MSF calls for urgent action amid recurring epidemics, rising malnutrition

MSF calls for urgent action amid recurring epidemics, rising malnutrition

Mary Abuk Kiir attends to her daughter Anger Mayuot, at the stabilisation centre in Kuajok Hospital at the children’s ward. Kiir sat beside her extremely malnourished toddler, hoping to return home with a healthy infant. [Sheila Ponnie, The City Review]

The Médecins Sans Frontières (MSF) expressed concerns over the persistent threat of deadly epidemic outbreaks and escalating malnutrition cases in South Sudan.

The NGO is urging for a transformative shift in humanitarian aid delivery to avert preventable deaths.

South Sudan continues to grapple with the devastating impact of recurring deadly epidemic outbreaks, exacerbating the already dire situation of malnutrition. The stark reality reveals that one out of every 10 children in the country succumbs to preventable diseases before reaching the age of five, with more than 75 per cent of these deaths attributed to malaria, diarrhoea, or pneumonia.

Alarmingly, the current high levels of malnutrition further compound the mortality rates among children under five, with approximately 1.65 million children acutely malnourished.

Dr. Jatinder Singh, MSF Medical Coordinator in the country, underscored the heightened vulnerability of malnourished children to preventable-vaccine diseases, including meningitis, measles, yellow fever, cholera, and malaria. The prevailing Integrated Food Security and Nutrition Phase Classification (IPC) report underscores the severity of the situation, with 56 per cent of the population facing acute food insecurity, categorized as crisis.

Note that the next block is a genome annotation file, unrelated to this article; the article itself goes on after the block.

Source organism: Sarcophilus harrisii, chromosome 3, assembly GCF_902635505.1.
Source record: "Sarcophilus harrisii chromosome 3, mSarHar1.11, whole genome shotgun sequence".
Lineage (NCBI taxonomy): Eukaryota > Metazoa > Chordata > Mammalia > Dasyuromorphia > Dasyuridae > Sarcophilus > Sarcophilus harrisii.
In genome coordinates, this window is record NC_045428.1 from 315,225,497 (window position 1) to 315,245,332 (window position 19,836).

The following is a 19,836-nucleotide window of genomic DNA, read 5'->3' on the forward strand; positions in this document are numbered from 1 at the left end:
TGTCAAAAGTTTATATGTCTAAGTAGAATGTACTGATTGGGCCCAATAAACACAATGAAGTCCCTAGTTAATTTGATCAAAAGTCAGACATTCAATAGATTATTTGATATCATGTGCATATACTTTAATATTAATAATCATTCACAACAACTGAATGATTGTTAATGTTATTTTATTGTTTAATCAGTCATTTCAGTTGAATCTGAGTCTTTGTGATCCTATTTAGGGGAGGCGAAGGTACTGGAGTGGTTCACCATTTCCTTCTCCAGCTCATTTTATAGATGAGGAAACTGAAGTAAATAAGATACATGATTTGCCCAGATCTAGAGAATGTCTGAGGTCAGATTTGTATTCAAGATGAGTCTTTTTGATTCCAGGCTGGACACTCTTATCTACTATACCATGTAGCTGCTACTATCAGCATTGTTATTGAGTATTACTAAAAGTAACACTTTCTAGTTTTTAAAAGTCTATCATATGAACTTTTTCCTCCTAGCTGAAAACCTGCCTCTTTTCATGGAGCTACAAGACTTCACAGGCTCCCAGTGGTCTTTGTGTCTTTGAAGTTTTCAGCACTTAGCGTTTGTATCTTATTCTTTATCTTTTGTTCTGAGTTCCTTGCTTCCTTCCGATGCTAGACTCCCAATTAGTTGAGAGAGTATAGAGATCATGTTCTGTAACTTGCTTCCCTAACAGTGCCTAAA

“Malnutrition significantly compromises immunity, rendering individuals more susceptible to infectious diseases. This risk is particularly exacerbated in refugee and internally displaced camps, where malnutrition, overcrowding, and poor water and sanitation conditions fuel the spread of contagious diseases,” stressed Dr. Singh.

The ongoing Sudanese civil war has forced over 700,000 people to seek refuge across borders. Around 1.5 million South Sudanese reside in camps, grappling with recurrent floods and internal conflicts. Forced displacement disrupted routine vaccination schedules, heightening the vulnerability of both displaced and host populations to infectious diseases.

MSF advocated for the widespread and robust implementation of the Expanded Program on Immunization (EPI), spearheaded by the World Health Organization (WHO), as a potential game-changer for South Sudan. Evidence demonstrates that enhanced vaccination coverage not only shields children from vaccine-preventable diseases but also contributes to mitigating malnutrition rates.

Zakaria Mwatia, MSF Head of Mission in South Sudan, underscored the imperative of collaborative efforts to ensure universal access to life-saving vaccines.

“Investing in large-scale preventable-vaccines campaigns for all children can yield substantial savings in terms of money, time, and most importantly, lives. Through concerted action with the Ministry of Health and humanitarian partners, we can effectively prevent and respond to disease outbreaks,” stated Mwatia.

MSF reaffirmed its commitment to supporting the Ministry of Health in conducting comprehensive vaccination campaigns, integrating vaccinations with complementary health services such as nutrition interventions and sensitization sessions.

Effective coordination among health partners, coupled with collaboration across critical sectors including nutrition, food security, and water sanitation and hygiene, is imperative to strengthen South Sudan’s resilience against disease outbreaks.

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